South Africa’s labour unions are in discussions with the government to equalise minimum wages across all sectors.
In a statement on Tuesday (21 June), trade federation Cosatu said this includes the equalisation of wages for workers in the expanded public works and community work programmes.
The government most recently updated South Africa’s minimum wage on 1 March 2022, with the amount set at R23.19 for each ordinary hour worked, representing an increase of 6.9% from the minimum wage set in 2021.
Unlike in previous years, no specific worker groups have been provided exceptions, with the minimum wages for domestic workers and farmworkers now also set at R23.19 for each ordinary hour worked as part of a planned equalisation. However, workers employed as part of the expanded public works programme are entitled to just R12.75 per hour.
Expanded public works programme projects employ workers on a temporary or ongoing basis with government, contractors, or other non-governmental organisations. Because of the temporary nature and type of work, these jobs historically have not offered full wages.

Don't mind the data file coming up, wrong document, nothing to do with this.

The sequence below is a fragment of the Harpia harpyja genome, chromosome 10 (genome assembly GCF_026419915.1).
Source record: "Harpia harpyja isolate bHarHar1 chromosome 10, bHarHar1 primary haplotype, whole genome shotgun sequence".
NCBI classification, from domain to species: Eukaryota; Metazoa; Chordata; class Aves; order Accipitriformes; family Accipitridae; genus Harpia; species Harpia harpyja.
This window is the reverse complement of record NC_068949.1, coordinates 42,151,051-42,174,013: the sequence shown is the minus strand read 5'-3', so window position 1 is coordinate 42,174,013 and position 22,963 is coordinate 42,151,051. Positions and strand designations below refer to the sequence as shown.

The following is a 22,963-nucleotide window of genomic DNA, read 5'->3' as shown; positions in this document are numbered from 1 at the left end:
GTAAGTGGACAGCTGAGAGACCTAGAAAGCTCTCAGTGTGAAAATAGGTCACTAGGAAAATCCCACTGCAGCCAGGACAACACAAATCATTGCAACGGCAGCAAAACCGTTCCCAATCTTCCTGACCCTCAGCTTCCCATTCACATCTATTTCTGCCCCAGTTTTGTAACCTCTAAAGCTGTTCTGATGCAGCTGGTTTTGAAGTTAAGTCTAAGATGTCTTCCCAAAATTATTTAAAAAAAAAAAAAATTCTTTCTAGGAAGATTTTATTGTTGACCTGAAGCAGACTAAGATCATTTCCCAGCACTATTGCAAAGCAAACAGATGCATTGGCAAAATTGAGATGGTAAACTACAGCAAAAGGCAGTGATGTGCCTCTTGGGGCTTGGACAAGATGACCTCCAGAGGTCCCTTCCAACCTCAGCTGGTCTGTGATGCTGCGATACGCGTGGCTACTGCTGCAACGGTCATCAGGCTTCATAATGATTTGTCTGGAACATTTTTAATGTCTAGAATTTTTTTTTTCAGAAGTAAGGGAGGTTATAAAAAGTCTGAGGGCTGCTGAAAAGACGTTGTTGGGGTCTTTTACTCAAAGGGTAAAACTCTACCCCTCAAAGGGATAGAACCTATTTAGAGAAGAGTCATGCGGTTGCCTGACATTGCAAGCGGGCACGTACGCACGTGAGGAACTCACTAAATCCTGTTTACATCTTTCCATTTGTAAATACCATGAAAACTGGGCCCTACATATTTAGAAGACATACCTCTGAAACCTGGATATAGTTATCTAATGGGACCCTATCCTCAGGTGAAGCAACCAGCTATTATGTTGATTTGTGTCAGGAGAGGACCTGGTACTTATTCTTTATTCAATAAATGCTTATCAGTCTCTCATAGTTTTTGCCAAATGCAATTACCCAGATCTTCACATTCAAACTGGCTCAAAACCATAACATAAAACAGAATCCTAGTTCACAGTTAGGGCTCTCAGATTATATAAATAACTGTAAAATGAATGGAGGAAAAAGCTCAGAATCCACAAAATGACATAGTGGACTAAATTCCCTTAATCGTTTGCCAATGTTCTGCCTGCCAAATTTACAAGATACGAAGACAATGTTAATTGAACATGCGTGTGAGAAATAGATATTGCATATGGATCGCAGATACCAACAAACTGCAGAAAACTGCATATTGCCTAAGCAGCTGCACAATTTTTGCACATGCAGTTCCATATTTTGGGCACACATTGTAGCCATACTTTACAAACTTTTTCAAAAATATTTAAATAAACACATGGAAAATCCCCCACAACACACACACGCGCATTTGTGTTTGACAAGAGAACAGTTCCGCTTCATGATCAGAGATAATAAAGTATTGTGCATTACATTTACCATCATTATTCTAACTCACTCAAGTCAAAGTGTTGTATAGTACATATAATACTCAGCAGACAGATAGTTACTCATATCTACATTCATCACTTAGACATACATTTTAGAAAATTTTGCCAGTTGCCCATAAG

New minimum wage
Discussions around a new minimum wage in South Africa are set to take place later this year, with a formal change set to be made in March 2023.
While the 2022 increase was above inflation, 2023’s minimum wage discussions will have to consider record-high fuel prices, growing grocery inflation, and the possibility that government could introduce a formal basic income grant in its 2023 national budget.
The National Minimum Wage Commission, which typically makes its recommendations in November, considers the following factors when determining the annual adjustment:
- Inflation, the cost of living, and the need to maintain the value of the minimum wage;
- Gross domestic product; wage levels and collective bargaining outcomes; productivity;
- Employers’ ability to carry on their businesses successfully; the operation of small, medium, or micro-enterprises and new enterprises;
- The likely impact of the recommendation adjustment on employment or the creation of employment.
The National Minimum Wage Act was first proclaimed in 2018, setting a historic precedent in the protection of low-earning (vulnerable) workers in South Africa and providing a platform for reducing inequality and huge disparities in income in the national labour market.
In terms of the law, it is an unfair labour practice for an employer to unilaterally alter hours of work or other conditions of employment in implementing the national minimum wage.
The national minimum wage is the amount payable for the ordinary hours of work and does not include payment of allowances (such as transport, tools, food or accommodation) payments in kind (board or lodging), tips, bonuses and gifts.